Living Room,120cm X 180cm, photography, 2010
A Family Portrait, 120cm X 180cm, photography, 2010
Mirror, 120cm X 180cm, photography, 2010
Playing with a watergun, 120cm X 180cm, photography, 2010
Sefine, 120cm X 180cm, photography, 2010
CIRCIR (Images for 6th Berlin Biennial)
Nilbar Güres¸ declares war on the prevailing relations between the sexes by playful means, her weapons ranging from sewing needles to boxing gloves. In drawings, collages, performances, videos, and photographs she overstates the norms of the majority society, countering them with hybridized enactments of female identity. In doing so, she challenges the renaissance of traditional role models in Turkey as well as the Western fear of Islamic symbols, which the artist sees as becoming increasingly instrumentalized by xenophobic parties. The name “Güres¸” means “wrestling,” and on the day Mahmud Ahmadinedschad visited Istanbul, Güres¸ appeared in wrestling gear in the Bes¸ iktas¸ business quarter. The reactions of passersby, ranging from amused to puzzled, became part of the work. On another occasion, Güres¸ wore a wedding gown and boxing helmet. With the help of onlookers she stripped off the gown, and walked through the city in boxing shorts. By transgressing regimes of visibility in public space, Güres¸ makes them visible and up for discussion.
Güres¸ ’s collages of drawings and textiles rely on handwork, a domain generally assigned to women. Motifs and symbols from the oriental pictorial tradition are crossed with modern poses and (homo-)erotic scenes—the extension by pencil and needle of spaces of enactment that presents identity as open and freely malleable (Unbekannte Sportarten, 2008–09). Güres¸ enacted the motifs in performances in a gym with women balancing on cooking pots or artistically exaggerating beauty rituals. Sports, as a male-dominated field where social conceptions of success and recognition are played out with the body, served as a template for heroizing female experience in patriarchal structures. The photo triptychs testify to sovereignty that is cynically fractured by the exaggeration of clichés. The series of photographs Çlrçlr (2010) was produced for the Berlin Biennale in a house on the edge of Istanbul that once belonged to Güres¸ ’s relatives. A patriarchally defined site, it represented a microcosm of social structures. It is soon to make way for a tunnel construction. Urbanization is ambivalent here. While dwellings used to be divided up among sons, parity payouts enabled daughters to emancipate themselves from the family. With women of widely differing cultural backgrounds, sexual orientation, and educational standards, Güres¸ conducted a temporary occupation of onetime male domains.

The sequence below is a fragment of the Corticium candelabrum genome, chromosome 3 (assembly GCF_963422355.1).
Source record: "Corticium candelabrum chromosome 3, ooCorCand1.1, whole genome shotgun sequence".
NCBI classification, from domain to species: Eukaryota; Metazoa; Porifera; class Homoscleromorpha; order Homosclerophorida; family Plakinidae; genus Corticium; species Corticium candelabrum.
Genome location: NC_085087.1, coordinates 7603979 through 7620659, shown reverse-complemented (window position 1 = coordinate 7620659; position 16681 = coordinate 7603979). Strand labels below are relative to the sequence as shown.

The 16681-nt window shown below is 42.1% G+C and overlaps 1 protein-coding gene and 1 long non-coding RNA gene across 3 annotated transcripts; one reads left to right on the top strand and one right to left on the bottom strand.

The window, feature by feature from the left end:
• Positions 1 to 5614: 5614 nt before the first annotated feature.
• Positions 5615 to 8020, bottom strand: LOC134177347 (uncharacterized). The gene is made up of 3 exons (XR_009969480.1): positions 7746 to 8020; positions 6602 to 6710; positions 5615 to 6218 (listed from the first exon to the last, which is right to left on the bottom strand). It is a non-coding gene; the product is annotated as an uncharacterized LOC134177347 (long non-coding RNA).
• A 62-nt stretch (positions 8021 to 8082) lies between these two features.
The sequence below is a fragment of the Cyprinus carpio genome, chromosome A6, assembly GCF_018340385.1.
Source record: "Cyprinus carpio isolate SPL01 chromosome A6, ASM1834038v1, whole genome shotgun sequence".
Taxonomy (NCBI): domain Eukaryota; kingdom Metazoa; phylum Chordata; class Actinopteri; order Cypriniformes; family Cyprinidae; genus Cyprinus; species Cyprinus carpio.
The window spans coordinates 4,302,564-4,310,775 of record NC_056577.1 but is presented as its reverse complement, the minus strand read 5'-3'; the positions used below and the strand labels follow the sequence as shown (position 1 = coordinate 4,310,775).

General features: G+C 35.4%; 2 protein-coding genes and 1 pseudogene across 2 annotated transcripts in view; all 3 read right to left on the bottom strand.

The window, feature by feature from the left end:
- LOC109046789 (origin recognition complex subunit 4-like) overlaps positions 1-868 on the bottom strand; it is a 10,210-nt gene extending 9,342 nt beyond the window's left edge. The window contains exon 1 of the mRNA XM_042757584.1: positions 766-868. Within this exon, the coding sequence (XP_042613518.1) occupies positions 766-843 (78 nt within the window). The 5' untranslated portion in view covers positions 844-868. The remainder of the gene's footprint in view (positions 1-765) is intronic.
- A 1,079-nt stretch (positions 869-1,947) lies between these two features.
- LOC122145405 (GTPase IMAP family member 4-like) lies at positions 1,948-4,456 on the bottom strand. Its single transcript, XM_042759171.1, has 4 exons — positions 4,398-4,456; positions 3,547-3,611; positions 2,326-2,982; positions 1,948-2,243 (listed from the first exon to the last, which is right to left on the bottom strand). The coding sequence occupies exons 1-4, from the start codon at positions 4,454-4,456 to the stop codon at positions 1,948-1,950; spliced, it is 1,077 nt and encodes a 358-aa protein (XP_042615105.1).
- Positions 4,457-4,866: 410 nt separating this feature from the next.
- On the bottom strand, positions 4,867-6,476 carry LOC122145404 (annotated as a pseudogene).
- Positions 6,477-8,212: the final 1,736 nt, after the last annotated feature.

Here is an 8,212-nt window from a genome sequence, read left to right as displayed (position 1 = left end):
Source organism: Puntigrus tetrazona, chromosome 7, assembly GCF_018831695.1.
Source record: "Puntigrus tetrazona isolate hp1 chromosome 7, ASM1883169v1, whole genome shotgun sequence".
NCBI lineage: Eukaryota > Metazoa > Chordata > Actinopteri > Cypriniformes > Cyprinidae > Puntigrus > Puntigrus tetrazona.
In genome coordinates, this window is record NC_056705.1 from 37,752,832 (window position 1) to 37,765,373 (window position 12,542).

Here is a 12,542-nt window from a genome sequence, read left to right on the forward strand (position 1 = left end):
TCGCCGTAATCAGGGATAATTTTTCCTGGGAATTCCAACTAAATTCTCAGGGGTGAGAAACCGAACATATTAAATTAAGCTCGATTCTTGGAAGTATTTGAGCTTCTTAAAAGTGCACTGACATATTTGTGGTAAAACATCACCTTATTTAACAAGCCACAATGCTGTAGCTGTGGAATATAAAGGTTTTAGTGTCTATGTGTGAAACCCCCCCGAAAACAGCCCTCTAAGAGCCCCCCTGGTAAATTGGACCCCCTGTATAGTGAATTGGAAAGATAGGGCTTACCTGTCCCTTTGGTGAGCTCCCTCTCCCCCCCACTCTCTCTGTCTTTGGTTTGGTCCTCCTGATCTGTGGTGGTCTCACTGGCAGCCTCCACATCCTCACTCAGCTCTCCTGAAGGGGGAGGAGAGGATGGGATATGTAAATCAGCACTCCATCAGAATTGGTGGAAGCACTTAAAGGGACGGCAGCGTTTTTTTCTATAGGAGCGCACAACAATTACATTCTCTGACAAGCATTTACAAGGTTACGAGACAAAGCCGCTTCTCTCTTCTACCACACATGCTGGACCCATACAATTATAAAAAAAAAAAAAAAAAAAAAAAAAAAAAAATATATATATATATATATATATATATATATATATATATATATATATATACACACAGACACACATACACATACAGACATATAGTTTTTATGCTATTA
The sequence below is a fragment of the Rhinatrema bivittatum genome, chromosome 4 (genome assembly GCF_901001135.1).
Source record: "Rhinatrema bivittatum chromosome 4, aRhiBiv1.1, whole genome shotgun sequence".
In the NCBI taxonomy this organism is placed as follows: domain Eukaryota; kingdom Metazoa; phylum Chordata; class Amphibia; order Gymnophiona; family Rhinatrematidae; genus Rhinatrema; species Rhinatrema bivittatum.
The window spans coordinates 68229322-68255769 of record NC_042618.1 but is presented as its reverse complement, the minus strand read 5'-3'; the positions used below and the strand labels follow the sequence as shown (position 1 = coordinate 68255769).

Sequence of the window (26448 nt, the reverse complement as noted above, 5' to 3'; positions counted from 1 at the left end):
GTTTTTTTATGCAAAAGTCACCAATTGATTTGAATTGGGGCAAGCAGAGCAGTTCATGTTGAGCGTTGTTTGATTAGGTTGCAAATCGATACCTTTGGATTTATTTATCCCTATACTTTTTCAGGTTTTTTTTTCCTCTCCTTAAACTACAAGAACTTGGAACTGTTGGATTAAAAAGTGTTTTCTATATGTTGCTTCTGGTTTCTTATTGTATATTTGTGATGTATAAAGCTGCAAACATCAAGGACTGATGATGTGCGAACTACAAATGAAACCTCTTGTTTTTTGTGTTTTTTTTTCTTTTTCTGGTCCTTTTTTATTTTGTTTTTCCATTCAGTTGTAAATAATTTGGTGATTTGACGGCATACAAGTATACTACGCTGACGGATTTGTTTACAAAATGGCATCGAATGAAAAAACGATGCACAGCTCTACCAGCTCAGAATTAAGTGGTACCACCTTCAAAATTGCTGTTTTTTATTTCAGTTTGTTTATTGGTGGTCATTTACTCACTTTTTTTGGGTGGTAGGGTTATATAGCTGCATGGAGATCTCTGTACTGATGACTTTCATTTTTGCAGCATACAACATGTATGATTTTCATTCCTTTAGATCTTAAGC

The collaborative play before the camera results in a precise measuring out of the maneuvering space of identity, of ideas of the “own” and the “alien,” as well as of the cultural shaping of images. The photographs testify to respect and trust and set a strong example of solidarity against a backdrop of far-reaching social transformations.